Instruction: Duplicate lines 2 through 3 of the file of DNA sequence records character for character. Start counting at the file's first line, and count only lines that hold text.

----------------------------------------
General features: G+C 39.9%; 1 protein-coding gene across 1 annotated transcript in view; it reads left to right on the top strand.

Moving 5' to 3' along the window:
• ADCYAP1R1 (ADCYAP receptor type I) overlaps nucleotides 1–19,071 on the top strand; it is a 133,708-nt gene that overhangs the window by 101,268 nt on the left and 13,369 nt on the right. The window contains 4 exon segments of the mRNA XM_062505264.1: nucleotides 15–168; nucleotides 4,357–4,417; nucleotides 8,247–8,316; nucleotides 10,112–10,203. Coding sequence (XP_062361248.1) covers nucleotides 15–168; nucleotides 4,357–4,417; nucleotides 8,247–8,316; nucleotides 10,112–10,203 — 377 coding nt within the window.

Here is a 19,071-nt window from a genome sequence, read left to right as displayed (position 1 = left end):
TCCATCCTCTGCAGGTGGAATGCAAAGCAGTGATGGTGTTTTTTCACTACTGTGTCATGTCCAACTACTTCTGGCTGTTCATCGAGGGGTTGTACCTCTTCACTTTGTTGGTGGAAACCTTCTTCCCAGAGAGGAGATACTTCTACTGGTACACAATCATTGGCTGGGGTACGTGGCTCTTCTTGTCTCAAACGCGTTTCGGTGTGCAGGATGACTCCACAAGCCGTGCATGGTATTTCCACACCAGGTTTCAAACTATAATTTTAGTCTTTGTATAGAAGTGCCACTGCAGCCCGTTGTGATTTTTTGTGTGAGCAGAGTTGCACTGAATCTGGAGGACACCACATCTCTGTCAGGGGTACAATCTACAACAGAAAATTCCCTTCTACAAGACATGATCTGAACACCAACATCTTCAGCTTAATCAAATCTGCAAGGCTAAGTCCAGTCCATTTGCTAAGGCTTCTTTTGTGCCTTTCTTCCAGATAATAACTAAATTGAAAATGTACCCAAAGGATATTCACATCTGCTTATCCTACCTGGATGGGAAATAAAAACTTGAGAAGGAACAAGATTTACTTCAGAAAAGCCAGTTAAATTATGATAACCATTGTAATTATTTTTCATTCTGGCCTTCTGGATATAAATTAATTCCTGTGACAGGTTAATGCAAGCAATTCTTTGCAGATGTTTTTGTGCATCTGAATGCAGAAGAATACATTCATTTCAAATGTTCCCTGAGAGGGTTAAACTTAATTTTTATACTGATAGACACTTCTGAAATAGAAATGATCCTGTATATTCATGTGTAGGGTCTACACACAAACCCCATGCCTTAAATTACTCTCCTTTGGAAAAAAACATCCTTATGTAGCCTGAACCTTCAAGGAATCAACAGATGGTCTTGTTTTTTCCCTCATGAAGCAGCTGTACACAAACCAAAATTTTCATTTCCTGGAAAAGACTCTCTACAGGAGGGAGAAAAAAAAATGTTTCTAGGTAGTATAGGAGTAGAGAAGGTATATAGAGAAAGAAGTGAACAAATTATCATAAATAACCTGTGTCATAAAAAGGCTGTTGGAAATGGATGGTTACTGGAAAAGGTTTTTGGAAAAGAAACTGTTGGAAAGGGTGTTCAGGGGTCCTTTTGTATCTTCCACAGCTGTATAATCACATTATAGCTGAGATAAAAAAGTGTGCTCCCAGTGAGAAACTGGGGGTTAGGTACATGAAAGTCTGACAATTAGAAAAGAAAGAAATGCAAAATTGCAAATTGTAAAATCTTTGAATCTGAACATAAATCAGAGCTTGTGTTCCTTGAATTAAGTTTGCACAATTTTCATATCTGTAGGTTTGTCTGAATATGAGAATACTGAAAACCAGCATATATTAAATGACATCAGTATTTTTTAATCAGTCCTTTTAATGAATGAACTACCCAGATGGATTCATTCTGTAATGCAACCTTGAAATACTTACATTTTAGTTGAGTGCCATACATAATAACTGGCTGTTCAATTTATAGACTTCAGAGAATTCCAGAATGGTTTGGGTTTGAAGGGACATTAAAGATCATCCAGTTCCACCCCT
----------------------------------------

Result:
Moving 5' to 3' along the window:
• ADCYAP1R1 (ADCYAP receptor type I) overlaps nucleotides 1–19,071 on the top strand; it is a 133,708-nt gene that overhangs the window by 101,268 nt on the left and 13,369 nt on the right. The window contains 4 exon segments of the mRNA XM_062505264.1: nucleotides 15–168; nucleotides 4,357–4,417; nucleotides 8,247–8,316; nucleotides 10,112–10,203. Coding sequence (XP_062361248.1) covers nucleotides 15–168; nucleotides 4,357–4,417; nucleotides 8,247–8,316; nucleotides 10,112–10,203 — 377 coding nt within the window.